After an offshore race, skipper Robert Gordenker was sailing his J/35, Time Machine, back to the club when, in 25-knot headwinds and rough seas, he spotted a paddle being waved above the water. A father and son were clinging to a capsized Flying Junior in the water. Gordenker and his crew doused their sails and executed a perfect approach alongside the small boat in spite of the seas, hauling one aboard by hand before they drifted away. On their second approach, they retrieved the other man. Both had been in the icy water for nearly an hour, and were on the edge of hypothermia, but the Time Machine crew assessed their condition and treated them properly. During the entire time, Gordenker kept the Canadian Coast Guard apprised of the situation with calm radio transmissions, which can be heard on http://tmsailing.blogspot.com. Gordenker and the crew of Time Machine received the Hanson Rescue Medal.

Just ordinary people.

On Long Island Sound, Michael Bruno Jr. was practicing for his club spring series aboard his 40-foot J/122, Wings, with a crew of nine aboard. In winds gusting 25 (is there a pattern here?), lumpy seas, and chill 40-degree water temperatures, a crewmember slipped overboard during a tack. Immediately one crewmember took responsibility for watching the swimmer while Wings reached away, jibed and returned. It was a textbook example of seamanship as Bruno luffed to a stop alongside the crewman in the water and he was muscled aboard just three minutes after he went over. For their exemplary recovery, Wings and her crew earned the Hanson Rescue Medal.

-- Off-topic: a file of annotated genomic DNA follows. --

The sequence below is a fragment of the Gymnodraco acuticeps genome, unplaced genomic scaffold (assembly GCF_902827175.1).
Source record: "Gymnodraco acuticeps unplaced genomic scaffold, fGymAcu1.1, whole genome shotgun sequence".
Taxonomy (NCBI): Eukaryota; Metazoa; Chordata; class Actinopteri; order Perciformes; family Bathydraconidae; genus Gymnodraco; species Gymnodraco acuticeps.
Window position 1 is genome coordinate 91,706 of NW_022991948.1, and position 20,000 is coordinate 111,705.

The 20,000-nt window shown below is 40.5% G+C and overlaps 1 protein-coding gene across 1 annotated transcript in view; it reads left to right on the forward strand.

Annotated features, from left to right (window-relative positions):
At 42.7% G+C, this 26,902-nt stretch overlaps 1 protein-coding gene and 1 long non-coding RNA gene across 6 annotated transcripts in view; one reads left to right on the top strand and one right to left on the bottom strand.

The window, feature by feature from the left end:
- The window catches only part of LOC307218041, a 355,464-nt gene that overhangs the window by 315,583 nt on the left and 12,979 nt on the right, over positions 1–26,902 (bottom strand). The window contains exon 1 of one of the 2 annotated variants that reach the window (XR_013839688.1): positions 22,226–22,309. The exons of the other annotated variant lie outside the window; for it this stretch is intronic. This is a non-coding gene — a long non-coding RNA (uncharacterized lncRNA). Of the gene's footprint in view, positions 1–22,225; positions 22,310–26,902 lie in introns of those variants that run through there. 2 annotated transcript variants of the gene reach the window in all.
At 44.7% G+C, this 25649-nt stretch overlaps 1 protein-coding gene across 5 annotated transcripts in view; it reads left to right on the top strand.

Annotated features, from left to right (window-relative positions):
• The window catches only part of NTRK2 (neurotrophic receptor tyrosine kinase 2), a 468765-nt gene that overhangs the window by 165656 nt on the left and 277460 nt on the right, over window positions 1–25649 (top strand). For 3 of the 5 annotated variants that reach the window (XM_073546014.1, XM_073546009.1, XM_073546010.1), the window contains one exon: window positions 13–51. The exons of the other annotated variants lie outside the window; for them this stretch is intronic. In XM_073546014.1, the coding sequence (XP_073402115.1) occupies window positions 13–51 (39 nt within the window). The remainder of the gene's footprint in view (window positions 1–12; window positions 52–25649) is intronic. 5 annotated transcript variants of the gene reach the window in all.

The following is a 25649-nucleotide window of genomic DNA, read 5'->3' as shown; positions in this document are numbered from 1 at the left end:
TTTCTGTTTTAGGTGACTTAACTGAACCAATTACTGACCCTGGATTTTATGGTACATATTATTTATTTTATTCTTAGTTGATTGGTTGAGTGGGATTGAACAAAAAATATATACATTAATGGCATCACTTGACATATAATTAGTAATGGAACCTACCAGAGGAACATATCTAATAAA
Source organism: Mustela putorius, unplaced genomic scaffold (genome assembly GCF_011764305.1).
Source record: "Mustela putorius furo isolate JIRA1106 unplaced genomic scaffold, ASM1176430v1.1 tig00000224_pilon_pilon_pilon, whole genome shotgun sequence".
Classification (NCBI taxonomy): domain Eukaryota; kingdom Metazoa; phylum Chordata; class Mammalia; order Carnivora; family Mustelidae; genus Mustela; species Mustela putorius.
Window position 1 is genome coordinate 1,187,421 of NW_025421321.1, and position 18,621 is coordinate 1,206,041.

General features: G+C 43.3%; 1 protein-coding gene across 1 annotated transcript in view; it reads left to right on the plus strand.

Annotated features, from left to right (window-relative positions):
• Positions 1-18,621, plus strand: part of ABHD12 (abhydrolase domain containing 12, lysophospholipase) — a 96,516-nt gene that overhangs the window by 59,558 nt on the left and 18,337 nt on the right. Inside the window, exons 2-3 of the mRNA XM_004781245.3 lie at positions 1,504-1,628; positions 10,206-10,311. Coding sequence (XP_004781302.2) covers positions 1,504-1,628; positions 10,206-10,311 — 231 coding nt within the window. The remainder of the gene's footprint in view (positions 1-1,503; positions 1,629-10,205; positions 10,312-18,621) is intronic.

Ordinary people.

For Wally McMinn, it was just he and his wife aboard Odyssey, their Catalina 400, as they motorsailed just after sunset on Lake Erie. Somehow, they heard a faint cry from a man with a capsized kayak. McMinn deployed a Lifesling, but the man couldn't hold onto it. He then tossed a throw rope and pulled the man to the boat, getting him aboard via the swim ladder. Facing a night in the chill water, the man survived because of McMinn's alertness, and Odyssey was awarded the Hanson Rescue Medal.

More ordinary people.

My friend, nautical historian and writer John Rousmaniere, has resuscitated the Arthur Hanson Rescue Medal program this year, after it had gone unawarded for two years simply because of a lack of nominations and a lack of volunteer help at US Sailing.

I know that the Hanson Rescue Medal awards I mentioned are just the tip of the iceberg, and that many other equally worthy incidents take place every time sailors are on the water. Some of those above almost went unnoticed, with the rescued sailors simply being dropped off on shore with no television crews or flashbulbs to immortalize the event."

Anyone, club or individual, can make a nomination for the award, which recognizes those who rescued or endeavored to rescue others from the perils of the sea. In addition to celebrating the heroes amongst us, the nominations are also used by the Safety-at-Sea committee as case studies for US Sailing educational programs.
As I said, it's heartwarming to find that ordinary people, just sailors like you and I, can use their training, often dredged from years back, to save lives when the chips are down.
Their stories are a wonderful antidote to listening to billionaires bicker over a bottomless silver mug.